Weekly Presence/Absence of Pacific Waterleaf at Four Locations at TCSNA over Two Years
Key: Yellow = Waterleaf Absent; Green = Waterleaf Present;
Week 1 = first week in January, Week 26 = end of June, Week 52 = last week of December
The late-winter through early-summer growth is the time when the waterleaf is making the vast majority of its sugar to support the plant, AND when the plant is producing seeds. The second emergence of leaves is around weeks 40 to 45 (roughly October thru early November). This “second leafing out” produces leaves that tend to be fairly small and I’ve never seen this second leafing produce flowers, much less seeds. And, as you notice, there is a certain amount of “now you see it, now you don’t” with this second leafing out. In at least some cases, the second leafing out leaves are eliminated by a serious frost.
It is interesting to note that on the Middle Creek Trail, there is never a “second leafing out.” The major difference between the Middle Creek waterleaf patch, and all the others is that the Middle Creek patch is on a significant slope, and is more exposed to direct sunlight. All the other patches are on flatter sites. Thus, it may dry out sooner than the other patches, and not have the late-season water it needs for a second set of leaves.
Why are these years so different?
- One thing that you can see immediately is that the green bar (indicating the presence of waterleaf plants) consistently ends earlier in 2015 than in 2014 for any given site. In 2015 the leaves disappeared on average 7 weeks earlier than in in 2014. This is a significant amount of time.
- The seeds of the waterleaf mature approximately in mid-June, so in both cases the plants survived long enough to produce seeds, and nothing more. It is likely that the leaves which persist after seed production are producing sugars to help support the plant for the next growing season.
What could have caused that difference?
The contrasts in weather between 2014 and 2015 are dramatic. I think the weather data probably goes a long way in explaining this year-to-year behavioral difference.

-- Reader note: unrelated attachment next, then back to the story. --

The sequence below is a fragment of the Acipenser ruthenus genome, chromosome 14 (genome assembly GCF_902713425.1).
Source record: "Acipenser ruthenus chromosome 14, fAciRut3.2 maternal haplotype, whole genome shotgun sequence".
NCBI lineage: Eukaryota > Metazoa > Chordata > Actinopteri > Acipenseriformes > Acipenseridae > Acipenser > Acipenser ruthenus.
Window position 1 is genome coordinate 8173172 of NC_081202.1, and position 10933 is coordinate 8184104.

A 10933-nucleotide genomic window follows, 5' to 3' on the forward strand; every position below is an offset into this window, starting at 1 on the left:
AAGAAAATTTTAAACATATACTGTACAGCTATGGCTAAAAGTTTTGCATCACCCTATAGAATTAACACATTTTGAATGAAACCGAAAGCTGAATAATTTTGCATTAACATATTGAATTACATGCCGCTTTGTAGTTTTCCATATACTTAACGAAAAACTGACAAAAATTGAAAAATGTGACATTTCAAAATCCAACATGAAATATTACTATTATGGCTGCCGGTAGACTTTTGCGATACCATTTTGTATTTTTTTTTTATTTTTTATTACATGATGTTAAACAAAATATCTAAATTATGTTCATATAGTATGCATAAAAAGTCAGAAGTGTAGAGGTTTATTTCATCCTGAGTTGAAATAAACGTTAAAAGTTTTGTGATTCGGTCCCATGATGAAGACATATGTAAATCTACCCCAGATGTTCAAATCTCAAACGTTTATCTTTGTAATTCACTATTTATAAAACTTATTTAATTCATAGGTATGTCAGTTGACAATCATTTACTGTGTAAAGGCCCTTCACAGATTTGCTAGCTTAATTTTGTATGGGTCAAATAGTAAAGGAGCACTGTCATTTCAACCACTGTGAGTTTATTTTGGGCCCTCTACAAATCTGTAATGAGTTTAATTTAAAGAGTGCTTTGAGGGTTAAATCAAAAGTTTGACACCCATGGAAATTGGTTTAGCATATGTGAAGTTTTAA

First let’s look at the (Portland) air temperatures maximum and minimum for the years. In each chart, the highest average minimum or maximum air temperature is highlighted in color. Where the temperature for any month was more than 5° F higher than any other year, it is highlighted in red.
Average Daily Minimum Air Temperature – Portland
(In °F; higher year highlighted red)
You can easily see that for most of the spring and early summer months, the minimum temperatures were higher in 2015 than in 2014. But that’s just the start. The next chart tells us even more.
Average Daily Maximum Air Temperature – Portland
(In °F; higher year highlighted in red)
Again, for most of the spring and early summer months, the average maximum daily temperature was higher to dramatically higher in 2015 than in 2014. The yellow-highlighted months are more than 5°F warmer than the comparable month in 2014. The average high temperature in June 2015 was almost 10° F higher than June 2014! This higher temperature would probably cause the plants to lose more water, produce less sugar, and grow less in 2015 than they did in 2014. But the icing on the cake is yet to come. Just take a look at spring/summer rainfall data (from the PCC Sylvania rain gauge station).
February through June Rainfall
Wow! The early growing season rainfall in 2014 was nearly twice what it was in the comparable time in 2015.
The “growing season” for Pacific Waterleaf in 2015 was both hotter and drier than it was in 2014. The result was that the above ground waterleaf shoots disappeared on average 7 weeks earlier. Yikes! A seven-week difference in leaf persistence is not trivial.
I can’t wait to see what kind of impact this has on waterleaf in the 2016 season.
Think of all the linkages that there may be between waterleaf and the other organisms in the forest. Possibly less food for waterleaf-eating insects, less cover for mice scurrying around looking for food, fewer waterleaf seeds for food, and possibly increased soil erosion from late summer rainstorms.
This is the story of just one species of plant, but it might foretell the challenges we face if climate change continues unabated.